Never underestimate the power of a moral panic to turn a society upside down. One example of a kind of moral panic which often gets out of control and leads to violence and death, is the phenomenon of the witch hunt. Other kinds of moral panics are a little less disruptive, such as the craziness over Satanic ritual abuse (which never really happened anywhere on the scale that was claimed back in the 80s). Another moral panic in the 20th century a bit less disruptive and sillier than that, is the campaign against comic books.

We may think we’ve risen above irrational moral panics, but the fact is that human nature has not changed, and — even though we live in the Information Age, with the entire Internet available to us — we are still vulnerable to “the madness of crowds,” as much as we ever were.

The most recent example of this is the vilification of “sexting,” or the sending of erotic images via electronic means (usually by cell-phone picture message), usually by minors. For instance, the Hartford Courant filed this “scare-journalism” report on this insidious trend which threatens to destroy America’s moral fiber and subject teens to the whims of the criminal justice system (WebCite cached article):

Sexting’s Pervasiveness, Dangers Detailed As Police, Lawyers Offer Ways To Shield Students

As if booze, drugs and tell-all Facebook profiles weren’t sufficiently alarming, parents should now add “sexting” to their well of worries.

That was part of the message Wednesday night at a district-sponsored public forum on technology and teens that drew about 200 people to the Conard High School auditorium. They were mostly parents, some of whom brought their kids, but it was the police officers and attorneys in the crowd and onstage who underscored the topic’s gravity.

As if to hammer home the horrific nature of this unconscionable crime, the Courant goes on to report:

“Sexting” is sending or receiving text messages that include nude or sexual images, and as Lt. Donald Melanson, a West Hartford police spokesman, told the hushed crowd, such images can be criminal.

Sexually explicit images of a child under age 16 are considered child pornography, and law enforcement finds itself “in a very difficult place” when dealing with sexting cases, Melanson said.

This article dutifully adds polling data which — supposedly — demonstrates how pervasive and damaging “sexting” is:

A report on sexting last month from the Pew Research Center’s Internet & American Life Project, based on a survey of 800 minors, stated that 18 percent of youths aged 14-17 with cellphones reported receiving “sexually suggestive” nude or semi-nude images of someone they know. Moreover, 17 percent of teens who pay their own cellphone bills said they have sent provocative images via text messaging.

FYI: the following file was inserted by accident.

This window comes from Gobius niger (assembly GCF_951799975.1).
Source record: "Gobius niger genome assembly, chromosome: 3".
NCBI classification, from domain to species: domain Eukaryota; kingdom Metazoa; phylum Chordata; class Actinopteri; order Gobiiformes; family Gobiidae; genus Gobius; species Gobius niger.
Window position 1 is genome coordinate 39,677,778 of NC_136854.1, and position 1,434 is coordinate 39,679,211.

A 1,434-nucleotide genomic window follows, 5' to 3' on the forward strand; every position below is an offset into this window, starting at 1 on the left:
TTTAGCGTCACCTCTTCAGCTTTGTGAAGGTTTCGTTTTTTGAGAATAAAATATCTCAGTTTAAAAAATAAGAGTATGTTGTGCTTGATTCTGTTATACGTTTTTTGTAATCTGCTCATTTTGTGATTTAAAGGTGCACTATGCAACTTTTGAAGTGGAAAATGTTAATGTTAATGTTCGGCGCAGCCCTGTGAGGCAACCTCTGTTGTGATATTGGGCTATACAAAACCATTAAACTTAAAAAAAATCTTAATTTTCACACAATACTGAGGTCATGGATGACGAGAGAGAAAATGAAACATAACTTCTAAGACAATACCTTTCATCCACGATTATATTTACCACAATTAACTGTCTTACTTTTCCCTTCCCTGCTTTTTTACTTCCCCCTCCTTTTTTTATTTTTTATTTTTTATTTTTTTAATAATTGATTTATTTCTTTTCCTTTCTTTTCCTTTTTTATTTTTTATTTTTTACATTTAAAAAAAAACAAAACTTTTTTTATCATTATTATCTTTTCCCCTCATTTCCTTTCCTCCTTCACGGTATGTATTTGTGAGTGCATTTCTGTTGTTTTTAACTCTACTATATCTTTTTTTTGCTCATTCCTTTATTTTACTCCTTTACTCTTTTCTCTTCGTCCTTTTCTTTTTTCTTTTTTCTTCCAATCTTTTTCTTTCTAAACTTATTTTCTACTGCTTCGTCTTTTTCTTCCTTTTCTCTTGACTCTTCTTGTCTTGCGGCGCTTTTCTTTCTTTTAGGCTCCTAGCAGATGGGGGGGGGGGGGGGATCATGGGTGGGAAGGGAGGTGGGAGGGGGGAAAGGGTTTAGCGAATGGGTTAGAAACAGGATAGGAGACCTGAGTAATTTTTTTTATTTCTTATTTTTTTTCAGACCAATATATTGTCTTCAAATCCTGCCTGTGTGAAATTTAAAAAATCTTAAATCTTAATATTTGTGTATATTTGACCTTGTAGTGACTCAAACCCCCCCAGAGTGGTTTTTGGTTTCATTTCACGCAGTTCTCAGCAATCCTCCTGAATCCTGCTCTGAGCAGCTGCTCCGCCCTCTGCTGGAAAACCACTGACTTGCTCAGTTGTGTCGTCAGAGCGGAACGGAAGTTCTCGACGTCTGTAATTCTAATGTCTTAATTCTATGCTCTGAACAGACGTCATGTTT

Unfortunately, polling data such as this … based as it is on self-reports … doesn’t actually prove anything. Teens have been known to make stuff up so they can brag about their behavior. (Really!)

To make this “scare” even worse, the Courant gratuitously adds that it’s not just a phenomenon of poverty … sexting is a plague that affects everyone:

State police spokesman Lt. J. Paul Vance said Wednesday afternoon that complaints about sexting have popped up across Connecticut, “across socioeconomic borders,” because young people don’t seem to realize that “a message can last for an eternity on cyberspace.”

“Once an image is sent, it cannot be retrieved,” Vance said. “You lose control over it. … Parents just don’t believe this goes on. But it does. It does.”

I could go on and relate the many scare tactics in this article. The facts of the matter, however, are two:

  1. Teens will be teens. They do occasionally trade erotic pictures. They once did this with snapshots. They now do it with camera phones. There’s nothing new here except the method they use. Figure it out, people.

  2. “Sexting” between minors is against the law in Connecticut (and I assume other states) solely because the laws against child pornography are absolute; there’s no reason an exception can’t be added for willing minors sending pictures of themselves to other people they know. Laws forbidding the sending of other children’s erotic pictures, even by other children, can be allowed to remain as is.

Really, there’s nothing to this except to encourage parents to be aware of what their kids are up to. Then again, it’s always been the case that parents should do this; nothing has changed in this regard!

Move along, folks. There’s nothing to see here.

P.S. Note that I am not in favor of kids sending erotic pictures to each other. It is a very stupid thing to do and they’re likely to regret having done it almost as soon as they hit “Send.” Nevertheless, there is no way I know of, to utterly prevent teens — or anyone of any age for that matter — from engaging in stupid behavior. The fact is that we need not frighten people or turn society upside down over it. It’s a problem that can easily be solved by proper parenting, but there is no reason why proper parenting should not be the norm, rather than the exception.

P.P.S. Memo to the Courant: I know circulation is off, but “scare journalism” is beneath Connecticut’s newspaper of record and the oldest paper in the country. Just stop already.

Tags: , , , , , , , , , , , , , , , ,

Comments are closed.